Smoked Beers Are The Next Big Thing — Here’s Why

01.11.19 4 months ago 2 Comments

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Smoked beers are a bit of an enigma. That’s what makes them the perfect beer to be the next big thing. Beer trends come and go like the rising and falling of a tide. If you looked at the U.S. beer market 30 years ago, you’d see a lot of adjunct lagers. Hell, even 20 years ago there were beer commercials on TV decrying “bitter beer.” Today, Americans plan vacations around going to places like London or Brussels just to drink bitter, sour, dry, and funk-filled beers.

How’d it all change so much? As that anti bitter beer commercial was airing across America in 1995, small-time beer alchemists were already working across the country in microbreweries re-discovering all sorts of ales — from Scotch to pale to IPA and so on. Fast forward to the late 2010s and now craft lagers and pilsners, all the IPAs, and even sour beers have made a roaring comeback. It was a long road but craft beer has come to dominate the conversation on the local and international stage. And that has brought with it a wonderful benefit — fringe and nearly extinct beers are getting much-deserved resurrections.

For instance, if you asked the average craft beer drinker what a Berliner Weisse was in 2010, you’d, at best, get a blank stare. Today, it’s literally everywhere. And Berliner Weisse is a good jumping off point for a conversation about smoked beers. One, it proves there’s an audience for every type of beer out there. Two, Berliner Weisse and smoked beers are both fairly small German niche beers that feel too small to go big, yet here we are.

With that in mind, let’s dig deep and explain why we think smoked beers are going to start to dominate as we roll towards 2020.

Related: Check Out The Beer, Food, and Travel Podcast One More Road For The Beer!

PART I: What Is Smoked Beer?

Smoked beers are, well, smoked. No, that doesn’t mean the beer is smoked once it’s made. It’s an essence of smoke that’s imparted into the beer’s core thanks to how the barley (or wheat, etc.) is malted. The grains or cereals need to be dried with a smoky fire that imparts a distinct smoky flavor directly into the beer. No smoke in the barley or wheat means no smoky flavor in the beer. (To be fair, you can absolutely smoke hops and even water, and we’re sure there are brewers out there doing exactly that right now. But, let’s stick to the basics for this.)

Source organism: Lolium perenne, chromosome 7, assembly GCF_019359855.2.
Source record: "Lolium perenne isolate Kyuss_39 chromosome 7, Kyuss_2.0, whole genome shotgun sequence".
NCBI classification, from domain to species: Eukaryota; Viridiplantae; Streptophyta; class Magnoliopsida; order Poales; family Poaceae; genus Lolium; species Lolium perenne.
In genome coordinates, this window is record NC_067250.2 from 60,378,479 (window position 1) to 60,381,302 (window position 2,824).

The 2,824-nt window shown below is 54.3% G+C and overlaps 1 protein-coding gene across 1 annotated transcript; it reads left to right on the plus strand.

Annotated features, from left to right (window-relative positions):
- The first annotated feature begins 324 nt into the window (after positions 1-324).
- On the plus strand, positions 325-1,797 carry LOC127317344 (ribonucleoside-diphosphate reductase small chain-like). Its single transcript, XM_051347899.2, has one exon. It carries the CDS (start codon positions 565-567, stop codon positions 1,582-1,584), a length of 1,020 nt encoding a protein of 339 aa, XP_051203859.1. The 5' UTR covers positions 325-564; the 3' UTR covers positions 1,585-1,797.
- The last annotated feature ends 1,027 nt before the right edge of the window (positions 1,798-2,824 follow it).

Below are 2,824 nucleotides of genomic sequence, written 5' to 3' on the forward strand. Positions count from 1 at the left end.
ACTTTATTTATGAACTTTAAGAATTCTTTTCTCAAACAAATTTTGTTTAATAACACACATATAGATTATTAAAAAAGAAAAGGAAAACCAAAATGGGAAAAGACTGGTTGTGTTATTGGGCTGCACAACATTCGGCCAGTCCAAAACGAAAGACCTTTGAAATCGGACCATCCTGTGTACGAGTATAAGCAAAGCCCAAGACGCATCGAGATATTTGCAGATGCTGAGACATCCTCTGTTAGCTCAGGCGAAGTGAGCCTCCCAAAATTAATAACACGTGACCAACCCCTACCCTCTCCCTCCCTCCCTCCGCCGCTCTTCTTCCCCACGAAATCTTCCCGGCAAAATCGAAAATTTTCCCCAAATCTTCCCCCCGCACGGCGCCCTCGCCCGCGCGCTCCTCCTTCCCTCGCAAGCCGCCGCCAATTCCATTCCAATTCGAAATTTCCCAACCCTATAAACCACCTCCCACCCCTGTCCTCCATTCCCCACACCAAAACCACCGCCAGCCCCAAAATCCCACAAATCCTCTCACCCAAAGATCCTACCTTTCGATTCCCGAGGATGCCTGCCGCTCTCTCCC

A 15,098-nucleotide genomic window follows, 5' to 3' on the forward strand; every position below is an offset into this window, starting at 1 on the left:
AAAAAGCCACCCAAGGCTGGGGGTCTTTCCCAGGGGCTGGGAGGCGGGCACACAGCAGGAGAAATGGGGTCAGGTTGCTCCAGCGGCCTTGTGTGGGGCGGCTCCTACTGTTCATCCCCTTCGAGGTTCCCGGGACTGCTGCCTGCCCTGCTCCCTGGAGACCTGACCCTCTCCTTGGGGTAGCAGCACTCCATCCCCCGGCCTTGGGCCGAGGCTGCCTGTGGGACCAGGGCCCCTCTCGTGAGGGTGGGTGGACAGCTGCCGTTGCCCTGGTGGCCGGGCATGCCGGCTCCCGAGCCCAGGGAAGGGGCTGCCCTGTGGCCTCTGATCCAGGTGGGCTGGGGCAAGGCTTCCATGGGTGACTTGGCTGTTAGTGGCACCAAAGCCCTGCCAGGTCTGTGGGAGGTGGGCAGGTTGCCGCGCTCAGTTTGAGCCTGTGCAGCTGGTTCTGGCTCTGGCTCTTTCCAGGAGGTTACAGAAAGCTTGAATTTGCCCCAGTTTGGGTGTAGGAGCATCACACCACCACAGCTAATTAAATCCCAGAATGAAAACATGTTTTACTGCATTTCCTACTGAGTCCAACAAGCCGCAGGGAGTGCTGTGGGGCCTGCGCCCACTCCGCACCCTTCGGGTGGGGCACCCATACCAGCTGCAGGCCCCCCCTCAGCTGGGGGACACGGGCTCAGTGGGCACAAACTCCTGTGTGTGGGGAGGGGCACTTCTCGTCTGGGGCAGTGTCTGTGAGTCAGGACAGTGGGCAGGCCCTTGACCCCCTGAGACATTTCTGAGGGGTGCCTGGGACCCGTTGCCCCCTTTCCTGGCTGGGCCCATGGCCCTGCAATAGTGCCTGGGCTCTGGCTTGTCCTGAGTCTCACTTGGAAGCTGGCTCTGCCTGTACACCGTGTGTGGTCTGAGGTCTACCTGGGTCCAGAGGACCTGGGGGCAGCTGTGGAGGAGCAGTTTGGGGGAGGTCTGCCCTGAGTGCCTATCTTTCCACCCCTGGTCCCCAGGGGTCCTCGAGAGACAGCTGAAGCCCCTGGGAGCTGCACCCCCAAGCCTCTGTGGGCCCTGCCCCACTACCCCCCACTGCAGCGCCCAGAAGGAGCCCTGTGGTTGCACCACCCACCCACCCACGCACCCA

We don’t need to get into enzymes and protein breakdowns here. We’ll keep it simple. Green barley needs to be malted to become usable for making beer. The first step is a germination process jumpstarted by adding water. Next, the barley needs to be dried to stop the germination process at just the right time. Heat is added to the barley and that’s where smoked beer is born.

Very generally speaking, most barley is dried with an industrial heat source (kiln). But, back in the day, barley would’ve been dried either in the sun out back behind the barn or over a smoky fire of peat, hardwoods, or whatever was laying around. Over time, brewers found cleaner and more efficient sources of heat. Heavy smoke-producing fires slowly faded out of the brewing world. What makes smoked beer ‘smoked’ was nearly lost in the process.

Today, there are three malt houses and breweries in Bamberg, Germany — Schlenkerla, Weyermann, and Spezial — that still do the malting with fire and smoke.There are also a handful of other breweries in the area using the Bamberg smoked malts to make smoked beer. This has led the Slow Food movement to designate the Bamberg’s “Rauchbier” (literally Smokebeer) an Ark of Taste. Basically, that means it’s a rare specialty deserving of preservation.

It’s worth noting there have been specialty malt houses making smoked barley or wheat this whole time. Alaskan Brewing made their first Smoked Porter back in 1988. But it was very, very limited since most breweries don’t do the malting themselves. They simply don’t have the facilities to do so. So it’s a bit of a chicken and egg scenario. Smoked malts are starting to draw the attention brewers (again) with more of them seeing what they can do with a smoky product, purchased from specialty malters.

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